Who thinks public school teachers should wear blue jeans, faded jeans and shorts while in the classroom?
We doubt many of you would raise your hand in agreement. But a ban on such apparel is causing a ruckus in West Virginia.
The American Federation of Teachers in West Virginia is considering a lawsuit against the Lewis County school board for imposing a new dress code, which it says violates teachers’ constitutional rights.
The code — amended to ban blue jeans, faded jeans and shorts — was passed unanimously by the board Monday night.
Carmen Shafer, a Lewis County teacher, told television station WBOY 12 she was very disappointed in the decision.
“I think I give 200 percent of myself for this county, and I don’t feel like they have given me any respect back. … So I don’t understand why they are taking away the blue jeans,” she said.
“We’re disappointed in the actions of the board. We don’t believe it’s in the best interest of the teachers of Lewis County. We think it’s inconsistent with their statutory and constitutional rights. We’re going to explore all of our legal actions when we get back and take the next steps appropriate,” attorney from the West Virginia Chapter of the American Federation of Teachers, Jeff Blaydes, said at the meeting, according to WDTV.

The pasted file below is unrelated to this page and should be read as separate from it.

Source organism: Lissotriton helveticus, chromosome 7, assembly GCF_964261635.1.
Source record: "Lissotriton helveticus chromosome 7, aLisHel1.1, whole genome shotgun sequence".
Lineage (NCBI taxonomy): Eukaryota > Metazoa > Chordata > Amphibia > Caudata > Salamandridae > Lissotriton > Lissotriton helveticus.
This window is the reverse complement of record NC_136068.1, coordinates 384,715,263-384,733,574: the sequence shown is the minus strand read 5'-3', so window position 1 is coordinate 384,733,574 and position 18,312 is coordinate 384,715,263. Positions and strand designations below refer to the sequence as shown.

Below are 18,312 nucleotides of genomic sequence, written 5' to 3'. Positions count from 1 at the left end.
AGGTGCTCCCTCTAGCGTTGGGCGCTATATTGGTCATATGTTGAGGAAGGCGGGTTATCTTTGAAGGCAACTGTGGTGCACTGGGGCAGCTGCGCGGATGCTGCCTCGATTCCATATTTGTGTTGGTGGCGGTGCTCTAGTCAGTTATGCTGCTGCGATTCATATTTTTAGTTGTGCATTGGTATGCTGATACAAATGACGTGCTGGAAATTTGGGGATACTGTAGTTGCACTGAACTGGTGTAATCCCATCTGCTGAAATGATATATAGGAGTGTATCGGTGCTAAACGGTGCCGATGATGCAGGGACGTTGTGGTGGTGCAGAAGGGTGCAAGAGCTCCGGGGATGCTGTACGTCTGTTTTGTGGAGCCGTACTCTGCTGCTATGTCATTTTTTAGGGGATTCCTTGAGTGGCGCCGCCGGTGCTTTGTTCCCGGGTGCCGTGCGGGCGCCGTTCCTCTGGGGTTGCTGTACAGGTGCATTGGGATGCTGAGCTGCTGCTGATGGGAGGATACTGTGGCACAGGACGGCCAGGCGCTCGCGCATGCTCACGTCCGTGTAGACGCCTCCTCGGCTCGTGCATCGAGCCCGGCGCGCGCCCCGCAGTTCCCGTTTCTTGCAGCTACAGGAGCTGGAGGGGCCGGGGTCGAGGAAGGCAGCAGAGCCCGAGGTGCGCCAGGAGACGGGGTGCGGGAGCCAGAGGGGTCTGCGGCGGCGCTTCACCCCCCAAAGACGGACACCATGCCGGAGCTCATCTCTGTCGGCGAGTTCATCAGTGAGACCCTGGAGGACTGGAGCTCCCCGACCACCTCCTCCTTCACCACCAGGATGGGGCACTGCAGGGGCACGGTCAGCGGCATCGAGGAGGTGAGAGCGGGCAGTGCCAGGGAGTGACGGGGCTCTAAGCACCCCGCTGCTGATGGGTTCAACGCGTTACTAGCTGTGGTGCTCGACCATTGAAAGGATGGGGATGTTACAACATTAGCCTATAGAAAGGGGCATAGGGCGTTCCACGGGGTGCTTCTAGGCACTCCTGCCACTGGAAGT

Lewis County Board of Education President Paul Derico said the decision was made in order to respect both the teachers and the public, who he said have made comments about the way teachers dress. There is no shortage of classroom issues involving the education of our children — but one of them should not be teacher apparel.
Requiring teachers to dress professionally hardly seems out of line to us, and they shouldn’t have to be told to do so.
Teachers are far more likely to inspire respect from students when they are not dressed as casually as the students are. They’re in the classroom to be teachers ... not to dress and act like the students’ buddies.
Really, let’s put that energy into improving education. Leave the faded jeans and shorts in the closet until after classroom hours.